One year later: Geometry A and Honors Geometry to return

Geneva Gist

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Geometry A and Honors Geometry will be offered next school year after controversy about math cancellations erupted last year.

Last December, the administration decided that Geometry A, a slower alternative to Geometry 1-2, would be merged with the Geometry 1-2 class. Since Honors Geometry had been canceled two years before, the merge resulted in three levels of students within only one class.

Additionally, Algebra P3-P4 was combined with Algebra 1-2, which was less controversial, as the two classes were already fairly similar.

Math teachers were upset about the cancellation of Geometry A, according to Aaron Simon, the math teacher leader, as it placed significant pressure on teachers who had to both catch up struggling students and challenge advanced students in one class.

“It has provided a lot of stress to the math teachers who are teaching Geometry because originally they had only Geometry kids. Then they got regular Geometry and Honors Geometry kids grouped together, and then finally they got all three levels combined into one class, which made the pacing and the planning a lot more difficult for them,” Simon said.

Math teacher Allison Kristal said that it is harder to reach all students when there is such a wide variety of levels in one class.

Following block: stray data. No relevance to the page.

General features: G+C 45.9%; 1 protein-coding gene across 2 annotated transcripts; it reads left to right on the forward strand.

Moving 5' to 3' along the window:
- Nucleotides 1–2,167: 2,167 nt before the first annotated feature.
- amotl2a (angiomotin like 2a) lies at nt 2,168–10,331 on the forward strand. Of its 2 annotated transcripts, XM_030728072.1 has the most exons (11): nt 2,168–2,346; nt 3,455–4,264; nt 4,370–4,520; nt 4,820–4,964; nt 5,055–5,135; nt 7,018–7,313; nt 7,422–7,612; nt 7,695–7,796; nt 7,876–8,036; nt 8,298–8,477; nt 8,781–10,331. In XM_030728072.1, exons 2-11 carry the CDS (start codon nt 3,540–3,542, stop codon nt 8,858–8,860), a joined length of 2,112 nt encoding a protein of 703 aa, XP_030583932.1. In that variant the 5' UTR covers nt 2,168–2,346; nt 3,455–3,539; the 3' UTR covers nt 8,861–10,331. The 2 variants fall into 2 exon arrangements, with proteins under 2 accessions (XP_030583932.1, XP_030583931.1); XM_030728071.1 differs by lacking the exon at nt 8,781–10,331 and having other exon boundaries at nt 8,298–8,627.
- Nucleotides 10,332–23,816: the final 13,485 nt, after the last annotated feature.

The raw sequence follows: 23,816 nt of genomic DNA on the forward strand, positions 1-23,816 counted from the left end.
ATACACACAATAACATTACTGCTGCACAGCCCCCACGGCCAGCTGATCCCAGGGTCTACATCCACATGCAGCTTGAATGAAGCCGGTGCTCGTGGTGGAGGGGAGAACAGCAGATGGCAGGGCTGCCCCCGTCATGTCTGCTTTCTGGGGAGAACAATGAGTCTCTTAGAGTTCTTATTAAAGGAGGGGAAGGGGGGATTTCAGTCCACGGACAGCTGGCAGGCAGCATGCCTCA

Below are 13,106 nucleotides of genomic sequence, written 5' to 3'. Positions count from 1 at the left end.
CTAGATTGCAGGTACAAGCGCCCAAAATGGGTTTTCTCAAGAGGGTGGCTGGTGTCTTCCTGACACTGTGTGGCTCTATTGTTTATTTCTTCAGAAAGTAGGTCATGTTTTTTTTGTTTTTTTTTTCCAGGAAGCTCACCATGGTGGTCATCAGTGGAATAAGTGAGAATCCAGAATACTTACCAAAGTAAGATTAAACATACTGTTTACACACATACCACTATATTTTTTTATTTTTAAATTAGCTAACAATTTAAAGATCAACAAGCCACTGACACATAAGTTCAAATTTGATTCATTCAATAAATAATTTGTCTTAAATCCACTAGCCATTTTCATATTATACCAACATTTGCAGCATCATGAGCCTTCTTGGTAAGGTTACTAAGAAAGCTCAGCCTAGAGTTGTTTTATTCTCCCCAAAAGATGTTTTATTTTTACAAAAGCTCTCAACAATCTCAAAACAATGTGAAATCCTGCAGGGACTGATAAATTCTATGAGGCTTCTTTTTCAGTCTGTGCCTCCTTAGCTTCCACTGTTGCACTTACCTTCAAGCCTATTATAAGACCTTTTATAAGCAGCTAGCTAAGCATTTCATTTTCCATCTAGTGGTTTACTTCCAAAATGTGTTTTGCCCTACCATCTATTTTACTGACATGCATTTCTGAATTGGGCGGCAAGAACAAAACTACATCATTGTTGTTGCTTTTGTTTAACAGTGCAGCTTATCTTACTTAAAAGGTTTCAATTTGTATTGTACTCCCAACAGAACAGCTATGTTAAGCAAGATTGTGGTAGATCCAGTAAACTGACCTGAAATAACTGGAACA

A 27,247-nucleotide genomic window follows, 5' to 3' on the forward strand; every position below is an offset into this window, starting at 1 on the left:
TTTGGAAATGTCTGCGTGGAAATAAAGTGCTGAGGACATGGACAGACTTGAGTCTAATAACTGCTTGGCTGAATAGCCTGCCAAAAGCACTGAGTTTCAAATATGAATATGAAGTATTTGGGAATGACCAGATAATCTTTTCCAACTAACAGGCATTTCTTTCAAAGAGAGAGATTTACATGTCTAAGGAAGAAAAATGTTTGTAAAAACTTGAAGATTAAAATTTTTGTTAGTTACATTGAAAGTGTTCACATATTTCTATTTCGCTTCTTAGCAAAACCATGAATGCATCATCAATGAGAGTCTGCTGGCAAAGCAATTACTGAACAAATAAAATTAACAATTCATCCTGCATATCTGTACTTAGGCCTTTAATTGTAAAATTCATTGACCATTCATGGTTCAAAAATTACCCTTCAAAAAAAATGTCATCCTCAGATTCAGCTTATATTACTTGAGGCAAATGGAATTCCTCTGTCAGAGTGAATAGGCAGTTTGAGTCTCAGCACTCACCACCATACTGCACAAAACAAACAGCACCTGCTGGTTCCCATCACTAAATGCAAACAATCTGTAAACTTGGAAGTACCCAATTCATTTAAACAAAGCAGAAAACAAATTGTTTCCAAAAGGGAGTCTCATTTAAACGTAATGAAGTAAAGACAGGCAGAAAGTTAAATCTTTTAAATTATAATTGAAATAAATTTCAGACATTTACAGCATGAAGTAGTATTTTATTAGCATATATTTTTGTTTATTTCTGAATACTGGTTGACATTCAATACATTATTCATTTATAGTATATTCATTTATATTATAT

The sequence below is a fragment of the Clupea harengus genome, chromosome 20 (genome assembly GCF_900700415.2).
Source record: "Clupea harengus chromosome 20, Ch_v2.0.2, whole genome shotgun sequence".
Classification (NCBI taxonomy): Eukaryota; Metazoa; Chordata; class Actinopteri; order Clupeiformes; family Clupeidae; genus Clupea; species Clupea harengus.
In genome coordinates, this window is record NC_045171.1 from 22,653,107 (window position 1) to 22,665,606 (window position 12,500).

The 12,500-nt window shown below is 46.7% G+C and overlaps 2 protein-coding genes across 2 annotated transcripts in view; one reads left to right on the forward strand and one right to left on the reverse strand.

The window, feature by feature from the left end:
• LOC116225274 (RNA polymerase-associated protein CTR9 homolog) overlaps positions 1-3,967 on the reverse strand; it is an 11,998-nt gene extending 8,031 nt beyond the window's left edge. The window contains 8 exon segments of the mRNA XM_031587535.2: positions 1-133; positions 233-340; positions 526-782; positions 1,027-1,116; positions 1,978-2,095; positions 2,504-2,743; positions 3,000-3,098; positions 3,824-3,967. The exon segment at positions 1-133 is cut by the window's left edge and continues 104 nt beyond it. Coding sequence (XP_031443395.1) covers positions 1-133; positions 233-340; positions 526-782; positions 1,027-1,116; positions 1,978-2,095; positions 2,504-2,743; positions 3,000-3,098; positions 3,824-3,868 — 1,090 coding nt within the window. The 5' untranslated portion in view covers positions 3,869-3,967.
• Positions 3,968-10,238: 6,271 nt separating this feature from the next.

“It’s very difficult to try and differentiate my curriculum. You want to engage your students that are really passionate about mathematics and really excited about it,” Kristal said. “The students who I feel would be thriving at a slower pace, I know that they are wrestling with trying to master all of the small details instead of focusing on the bigger picture.”

Geometry Advanced Workshop was offered as extra support for some students in Geometry 1-2, essentially enrolling them in two math classes. However, according to Kristal, this doesn’t always work for students. [soundcloud url=”https://api.soundcloud.com/tracks/249867851″ params=”auto_play=false&hide_related=false&show_comments=true&show_user=true&show_reposts=false&visual=true” width=”100%” height=”100″ iframe=”true” /]